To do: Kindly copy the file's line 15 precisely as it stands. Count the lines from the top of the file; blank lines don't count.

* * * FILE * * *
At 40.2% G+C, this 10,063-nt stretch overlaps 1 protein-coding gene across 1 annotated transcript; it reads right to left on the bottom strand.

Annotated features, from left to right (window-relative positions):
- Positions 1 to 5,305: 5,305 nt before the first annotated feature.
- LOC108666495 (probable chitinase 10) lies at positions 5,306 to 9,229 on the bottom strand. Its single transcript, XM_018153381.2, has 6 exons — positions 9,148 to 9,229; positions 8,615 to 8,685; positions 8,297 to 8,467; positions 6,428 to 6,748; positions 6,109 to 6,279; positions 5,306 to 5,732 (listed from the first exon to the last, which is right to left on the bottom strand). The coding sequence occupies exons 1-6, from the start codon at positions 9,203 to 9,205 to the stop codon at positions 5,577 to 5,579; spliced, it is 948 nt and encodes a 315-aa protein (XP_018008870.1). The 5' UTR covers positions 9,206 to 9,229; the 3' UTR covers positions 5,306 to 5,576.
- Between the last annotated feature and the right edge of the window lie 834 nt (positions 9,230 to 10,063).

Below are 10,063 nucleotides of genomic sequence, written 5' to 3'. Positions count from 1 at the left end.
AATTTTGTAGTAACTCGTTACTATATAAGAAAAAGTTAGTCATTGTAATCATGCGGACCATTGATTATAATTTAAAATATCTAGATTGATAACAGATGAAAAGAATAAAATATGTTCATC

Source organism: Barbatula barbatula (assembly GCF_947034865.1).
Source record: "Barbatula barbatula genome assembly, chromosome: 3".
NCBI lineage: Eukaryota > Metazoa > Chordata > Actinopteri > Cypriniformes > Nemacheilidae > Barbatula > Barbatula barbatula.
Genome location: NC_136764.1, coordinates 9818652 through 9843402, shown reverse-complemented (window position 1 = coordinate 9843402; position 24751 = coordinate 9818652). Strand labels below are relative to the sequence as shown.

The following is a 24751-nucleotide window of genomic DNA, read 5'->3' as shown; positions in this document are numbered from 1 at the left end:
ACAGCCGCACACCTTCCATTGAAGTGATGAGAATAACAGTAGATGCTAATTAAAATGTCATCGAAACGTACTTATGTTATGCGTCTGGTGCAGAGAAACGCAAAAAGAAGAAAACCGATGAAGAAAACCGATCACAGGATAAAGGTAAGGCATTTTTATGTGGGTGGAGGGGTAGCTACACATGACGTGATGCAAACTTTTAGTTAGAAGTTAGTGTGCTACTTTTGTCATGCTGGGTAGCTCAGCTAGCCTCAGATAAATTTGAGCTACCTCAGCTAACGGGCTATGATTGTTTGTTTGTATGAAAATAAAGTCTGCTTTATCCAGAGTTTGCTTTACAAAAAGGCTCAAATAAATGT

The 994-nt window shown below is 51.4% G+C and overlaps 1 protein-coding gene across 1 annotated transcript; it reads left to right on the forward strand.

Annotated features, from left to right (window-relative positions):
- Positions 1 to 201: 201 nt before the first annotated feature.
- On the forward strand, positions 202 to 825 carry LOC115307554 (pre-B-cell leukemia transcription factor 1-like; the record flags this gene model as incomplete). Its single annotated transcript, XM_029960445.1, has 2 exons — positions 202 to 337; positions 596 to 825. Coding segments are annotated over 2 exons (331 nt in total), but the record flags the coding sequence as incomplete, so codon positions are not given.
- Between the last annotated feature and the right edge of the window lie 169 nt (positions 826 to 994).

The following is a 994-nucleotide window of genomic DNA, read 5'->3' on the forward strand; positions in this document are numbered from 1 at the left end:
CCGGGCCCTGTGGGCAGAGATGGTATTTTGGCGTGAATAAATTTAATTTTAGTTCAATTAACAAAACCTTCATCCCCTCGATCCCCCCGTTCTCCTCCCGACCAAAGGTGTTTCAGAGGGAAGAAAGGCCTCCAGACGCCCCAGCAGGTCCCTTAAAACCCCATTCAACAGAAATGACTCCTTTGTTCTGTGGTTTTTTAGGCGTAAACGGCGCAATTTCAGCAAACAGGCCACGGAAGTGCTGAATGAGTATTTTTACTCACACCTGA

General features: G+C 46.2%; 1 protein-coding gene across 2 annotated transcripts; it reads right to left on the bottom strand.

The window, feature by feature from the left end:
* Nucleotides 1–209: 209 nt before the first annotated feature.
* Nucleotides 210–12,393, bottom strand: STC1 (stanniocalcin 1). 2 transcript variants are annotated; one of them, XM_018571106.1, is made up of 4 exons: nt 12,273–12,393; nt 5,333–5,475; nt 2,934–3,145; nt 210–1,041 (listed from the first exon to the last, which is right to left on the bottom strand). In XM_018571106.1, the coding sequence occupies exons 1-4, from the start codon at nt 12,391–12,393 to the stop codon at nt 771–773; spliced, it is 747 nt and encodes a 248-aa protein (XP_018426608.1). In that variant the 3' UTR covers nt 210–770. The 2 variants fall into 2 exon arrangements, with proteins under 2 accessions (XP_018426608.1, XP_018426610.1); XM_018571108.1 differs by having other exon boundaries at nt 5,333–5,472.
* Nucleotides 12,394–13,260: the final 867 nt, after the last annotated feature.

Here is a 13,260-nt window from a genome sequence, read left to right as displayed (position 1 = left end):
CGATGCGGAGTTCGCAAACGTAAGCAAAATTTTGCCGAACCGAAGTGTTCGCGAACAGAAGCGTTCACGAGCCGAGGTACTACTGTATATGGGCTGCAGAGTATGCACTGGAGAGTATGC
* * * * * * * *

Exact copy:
Annotated features, from left to right (window-relative positions):